The most expensive painting to be bought at auction in Australia will go on show at the National Gallery of Victoria next month when John Brack’s $3.17 million The Bar will be hung alongside his other iconic work Collins Street, 5pm as well as a range of other paintings in the gallery’s collection from the 1950s.
NGV director Dr Gerard Vaughan raised $2million to try to buy The Bar at a Sotheby’s sale 12 months ago so it could become a permanent companion to the Collins Street picture. But he was outbid by David Walsh, the multi-millionaire reclusive collector, investor and gambler who is building a $50million+ museum on his Moorilla Estate Winery outside Hobart. By 2009, The Bar will join a growing number of major works in his museum which will be the biggest private gallery in Australia and will be open free to the public.
But Walsh will first lend The Bar to the gallery until his own museum is completed and he, in turn, will be able to borrow Collins Street to hang alongside his Brack for an as-yet unspecified term. The NGV governing board of trustees seems certain to approve the arrangement when it meets later this month. At last week’s official opening of the NGV’s Australian Impression exhibition, Vaughan and Walsh had the most amiable of conversations after Vaughan had introduced the collector to Victoria’s Arts Minister Lynne Kosky who had just opened the show.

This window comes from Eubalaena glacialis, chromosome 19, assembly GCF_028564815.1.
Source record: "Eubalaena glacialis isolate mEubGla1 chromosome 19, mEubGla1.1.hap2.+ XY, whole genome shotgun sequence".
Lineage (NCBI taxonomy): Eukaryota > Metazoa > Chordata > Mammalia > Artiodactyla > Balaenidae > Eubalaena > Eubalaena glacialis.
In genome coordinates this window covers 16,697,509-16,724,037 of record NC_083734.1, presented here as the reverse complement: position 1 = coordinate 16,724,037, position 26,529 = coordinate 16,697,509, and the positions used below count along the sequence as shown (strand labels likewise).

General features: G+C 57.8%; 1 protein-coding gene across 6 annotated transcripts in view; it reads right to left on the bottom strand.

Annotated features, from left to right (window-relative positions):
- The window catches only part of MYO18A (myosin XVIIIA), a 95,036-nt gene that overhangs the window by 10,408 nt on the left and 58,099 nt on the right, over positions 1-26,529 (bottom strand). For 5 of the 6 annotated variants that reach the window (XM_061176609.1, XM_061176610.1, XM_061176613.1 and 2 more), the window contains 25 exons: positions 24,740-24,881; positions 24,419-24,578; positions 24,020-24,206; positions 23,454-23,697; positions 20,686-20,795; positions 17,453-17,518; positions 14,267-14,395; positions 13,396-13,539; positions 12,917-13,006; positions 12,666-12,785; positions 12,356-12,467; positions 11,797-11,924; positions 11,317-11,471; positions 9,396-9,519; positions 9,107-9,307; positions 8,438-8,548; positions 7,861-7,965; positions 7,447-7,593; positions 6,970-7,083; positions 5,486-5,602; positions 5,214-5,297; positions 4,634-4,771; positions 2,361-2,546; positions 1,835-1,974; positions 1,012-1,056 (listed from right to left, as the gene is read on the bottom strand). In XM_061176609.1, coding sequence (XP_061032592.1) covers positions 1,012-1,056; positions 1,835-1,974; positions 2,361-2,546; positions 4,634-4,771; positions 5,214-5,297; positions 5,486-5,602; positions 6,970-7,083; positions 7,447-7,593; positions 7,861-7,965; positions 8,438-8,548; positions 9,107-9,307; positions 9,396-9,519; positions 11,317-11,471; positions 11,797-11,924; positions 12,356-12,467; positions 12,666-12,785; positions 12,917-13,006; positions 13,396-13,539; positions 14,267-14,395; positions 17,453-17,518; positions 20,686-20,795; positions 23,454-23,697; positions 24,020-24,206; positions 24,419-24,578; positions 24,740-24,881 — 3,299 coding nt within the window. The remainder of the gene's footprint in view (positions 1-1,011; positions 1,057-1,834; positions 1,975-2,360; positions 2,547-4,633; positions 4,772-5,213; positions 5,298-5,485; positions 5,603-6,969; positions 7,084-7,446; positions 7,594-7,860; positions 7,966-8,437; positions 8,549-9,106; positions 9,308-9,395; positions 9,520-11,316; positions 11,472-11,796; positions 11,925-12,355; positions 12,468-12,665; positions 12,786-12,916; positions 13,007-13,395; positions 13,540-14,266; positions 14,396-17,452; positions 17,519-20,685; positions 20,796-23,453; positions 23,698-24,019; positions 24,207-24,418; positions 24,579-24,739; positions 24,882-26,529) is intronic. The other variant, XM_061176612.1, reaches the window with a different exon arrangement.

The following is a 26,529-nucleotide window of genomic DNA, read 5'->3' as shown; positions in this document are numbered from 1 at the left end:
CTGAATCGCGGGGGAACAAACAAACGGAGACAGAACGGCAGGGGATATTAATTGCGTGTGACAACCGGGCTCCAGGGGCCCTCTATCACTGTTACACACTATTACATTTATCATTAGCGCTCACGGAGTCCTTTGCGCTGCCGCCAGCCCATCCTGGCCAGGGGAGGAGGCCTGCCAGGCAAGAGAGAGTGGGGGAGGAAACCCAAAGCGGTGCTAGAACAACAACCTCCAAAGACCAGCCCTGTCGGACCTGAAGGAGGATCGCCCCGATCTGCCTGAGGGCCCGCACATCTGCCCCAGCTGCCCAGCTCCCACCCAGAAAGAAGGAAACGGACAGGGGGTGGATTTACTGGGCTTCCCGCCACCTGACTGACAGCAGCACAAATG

Before it turned up at Sotheby’s, The Bar had spent most of its life away from public view in the home of a now-dead Melbourne collector who bought it for 90 guineas in 1954. The saleroom’s then managing director, Mark Fraser, described it as the first painting to challenge the way Australians saw themselves, stepping away from the “gum tree” school of idyllic, rural, pioneering scenes. “I think it’s a period where Australia has come out of its so-called golden era … and is now consolidating and self questioning, and in that sense it’s extremely important,” he said.
Painted in grim, dull tones, The Bar shows a 1950s barmaid half smiling wearily at a bland mass of men drinking at her bar. Fraser said it was one of the most radical paintings of its time and was also an ironic reference to the impressionist Edouard Manet’s 1881 work, The Bar at the Folies-Bergere, which depicts a more vibrant and glamorous European bar scene.
Having boosted Sotheby’s bottom line after four years in the top job, Fraser resigned last month to join Walsh as director of the team responsible for collating and adding to his collection.